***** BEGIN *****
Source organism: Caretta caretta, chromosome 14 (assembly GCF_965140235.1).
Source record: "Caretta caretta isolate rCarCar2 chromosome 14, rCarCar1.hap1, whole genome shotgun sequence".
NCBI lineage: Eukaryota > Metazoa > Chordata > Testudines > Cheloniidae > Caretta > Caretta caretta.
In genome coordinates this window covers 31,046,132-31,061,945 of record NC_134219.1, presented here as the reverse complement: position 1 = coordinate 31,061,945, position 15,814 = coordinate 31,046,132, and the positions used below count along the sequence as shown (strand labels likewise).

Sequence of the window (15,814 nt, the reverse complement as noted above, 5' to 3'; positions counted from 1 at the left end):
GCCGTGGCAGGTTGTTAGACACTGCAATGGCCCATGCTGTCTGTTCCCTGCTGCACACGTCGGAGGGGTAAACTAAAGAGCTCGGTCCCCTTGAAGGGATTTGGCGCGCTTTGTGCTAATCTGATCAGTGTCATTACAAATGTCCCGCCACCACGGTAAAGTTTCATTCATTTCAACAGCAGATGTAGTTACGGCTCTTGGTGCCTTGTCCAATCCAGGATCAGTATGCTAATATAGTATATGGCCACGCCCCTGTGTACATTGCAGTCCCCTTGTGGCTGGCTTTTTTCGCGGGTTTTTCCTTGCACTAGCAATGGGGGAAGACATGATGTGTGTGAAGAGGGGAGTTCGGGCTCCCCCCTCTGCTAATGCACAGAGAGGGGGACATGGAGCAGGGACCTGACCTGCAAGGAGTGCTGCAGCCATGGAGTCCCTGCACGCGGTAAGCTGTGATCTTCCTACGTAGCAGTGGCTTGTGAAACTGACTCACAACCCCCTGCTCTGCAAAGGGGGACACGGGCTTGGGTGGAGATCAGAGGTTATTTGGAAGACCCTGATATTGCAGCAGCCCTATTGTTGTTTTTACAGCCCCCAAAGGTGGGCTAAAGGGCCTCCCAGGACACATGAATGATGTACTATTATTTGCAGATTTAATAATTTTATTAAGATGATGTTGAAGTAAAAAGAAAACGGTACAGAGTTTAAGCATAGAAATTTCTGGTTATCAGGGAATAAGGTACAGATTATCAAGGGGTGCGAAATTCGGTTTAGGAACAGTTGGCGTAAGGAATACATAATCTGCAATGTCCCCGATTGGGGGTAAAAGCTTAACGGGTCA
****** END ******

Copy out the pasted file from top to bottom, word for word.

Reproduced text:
Source organism: Caretta caretta, chromosome 14 (assembly GCF_965140235.1).
Source record: "Caretta caretta isolate rCarCar2 chromosome 14, rCarCar1.hap1, whole genome shotgun sequence".
NCBI lineage: Eukaryota > Metazoa > Chordata > Testudines > Cheloniidae > Caretta > Caretta caretta.
In genome coordinates this window covers 31,046,132-31,061,945 of record NC_134219.1, presented here as the reverse complement: position 1 = coordinate 31,061,945, position 15,814 = coordinate 31,046,132, and the positions used below count along the sequence as shown (strand labels likewise).

Sequence of the window (15,814 nt, the reverse complement as noted above, 5' to 3'; positions counted from 1 at the left end):
GCCGTGGCAGGTTGTTAGACACTGCAATGGCCCATGCTGTCTGTTCCCTGCTGCACACGTCGGAGGGGTAAACTAAAGAGCTCGGTCCCCTTGAAGGGATTTGGCGCGCTTTGTGCTAATCTGATCAGTGTCATTACAAATGTCCCGCCACCACGGTAAAGTTTCATTCATTTCAACAGCAGATGTAGTTACGGCTCTTGGTGCCTTGTCCAATCCAGGATCAGTATGCTAATATAGTATATGGCCACGCCCCTGTGTACATTGCAGTCCCCTTGTGGCTGGCTTTTTTCGCGGGTTTTTCCTTGCACTAGCAATGGGGGAAGACATGATGTGTGTGAAGAGGGGAGTTCGGGCTCCCCCCTCTGCTAATGCACAGAGAGGGGGACATGGAGCAGGGACCTGACCTGCAAGGAGTGCTGCAGCCATGGAGTCCCTGCACGCGGTAAGCTGTGATCTTCCTACGTAGCAGTGGCTTGTGAAACTGACTCACAACCCCCTGCTCTGCAAAGGGGGACACGGGCTTGGGTGGAGATCAGAGGTTATTTGGAAGACCCTGATATTGCAGCAGCCCTATTGTTGTTTTTACAGCCCCCAAAGGTGGGCTAAAGGGCCTCCCAGGACACATGAATGATGTACTATTATTTGCAGATTTAATAATTTTATTAAGATGATGTTGAAGTAAAAAGAAAACGGTACAGAGTTTAAGCATAGAAATTTCTGGTTATCAGGGAATAAGGTACAGATTATCAAGGGGTGCGAAATTCGGTTTAGGAACAGTTGGCGTAAGGAATACATAATCTGCAATGTCCCCGATTGGGGGTAAAAGCTTAACGGGTCA